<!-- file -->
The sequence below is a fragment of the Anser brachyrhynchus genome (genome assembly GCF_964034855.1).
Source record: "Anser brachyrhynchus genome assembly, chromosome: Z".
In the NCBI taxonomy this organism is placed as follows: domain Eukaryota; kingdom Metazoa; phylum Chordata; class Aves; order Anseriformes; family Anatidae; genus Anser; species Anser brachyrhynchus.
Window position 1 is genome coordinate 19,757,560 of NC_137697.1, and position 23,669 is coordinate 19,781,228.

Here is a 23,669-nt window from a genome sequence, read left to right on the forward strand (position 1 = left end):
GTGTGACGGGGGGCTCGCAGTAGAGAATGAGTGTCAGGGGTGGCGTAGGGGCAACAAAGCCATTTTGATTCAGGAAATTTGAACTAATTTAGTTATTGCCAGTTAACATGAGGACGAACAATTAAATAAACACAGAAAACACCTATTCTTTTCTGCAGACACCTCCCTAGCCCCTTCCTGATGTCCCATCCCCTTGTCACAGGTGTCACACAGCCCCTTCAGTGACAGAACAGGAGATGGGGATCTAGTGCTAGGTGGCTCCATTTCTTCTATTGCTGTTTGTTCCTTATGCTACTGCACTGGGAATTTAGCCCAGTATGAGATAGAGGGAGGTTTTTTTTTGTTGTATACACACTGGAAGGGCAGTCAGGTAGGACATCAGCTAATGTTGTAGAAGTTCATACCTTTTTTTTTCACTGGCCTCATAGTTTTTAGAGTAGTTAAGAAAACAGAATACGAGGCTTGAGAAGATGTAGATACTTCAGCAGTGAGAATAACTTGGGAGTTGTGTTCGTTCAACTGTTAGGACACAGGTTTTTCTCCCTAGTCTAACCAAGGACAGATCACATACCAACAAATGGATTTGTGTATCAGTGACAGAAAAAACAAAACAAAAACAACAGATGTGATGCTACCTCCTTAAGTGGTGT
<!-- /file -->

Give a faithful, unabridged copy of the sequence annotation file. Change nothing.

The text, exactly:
The sequence below is a fragment of the Anser brachyrhynchus genome (genome assembly GCF_964034855.1).
Source record: "Anser brachyrhynchus genome assembly, chromosome: Z".
In the NCBI taxonomy this organism is placed as follows: domain Eukaryota; kingdom Metazoa; phylum Chordata; class Aves; order Anseriformes; family Anatidae; genus Anser; species Anser brachyrhynchus.
Window position 1 is genome coordinate 19,757,560 of NC_137697.1, and position 23,669 is coordinate 19,781,228.

Here is a 23,669-nt window from a genome sequence, read left to right on the forward strand (position 1 = left end):
GTGTGACGGGGGGCTCGCAGTAGAGAATGAGTGTCAGGGGTGGCGTAGGGGCAACAAAGCCATTTTGATTCAGGAAATTTGAACTAATTTAGTTATTGCCAGTTAACATGAGGACGAACAATTAAATAAACACAGAAAACACCTATTCTTTTCTGCAGACACCTCCCTAGCCCCTTCCTGATGTCCCATCCCCTTGTCACAGGTGTCACACAGCCCCTTCAGTGACAGAACAGGAGATGGGGATCTAGTGCTAGGTGGCTCCATTTCTTCTATTGCTGTTTGTTCCTTATGCTACTGCACTGGGAATTTAGCCCAGTATGAGATAGAGGGAGGTTTTTTTTTGTTGTATACACACTGGAAGGGCAGTCAGGTAGGACATCAGCTAATGTTGTAGAAGTTCATACCTTTTTTTTTCACTGGCCTCATAGTTTTTAGAGTAGTTAAGAAAACAGAATACGAGGCTTGAGAAGATGTAGATACTTCAGCAGTGAGAATAACTTGGGAGTTGTGTTCGTTCAACTGTTAGGACACAGGTTTTTCTCCCTAGTCTAACCAAGGACAGATCACATACCAACAAATGGATTTGTGTATCAGTGACAGAAAAAACAAAACAAAAACAACAGATGTGATGCTACCTCCTTAAGTGGTGT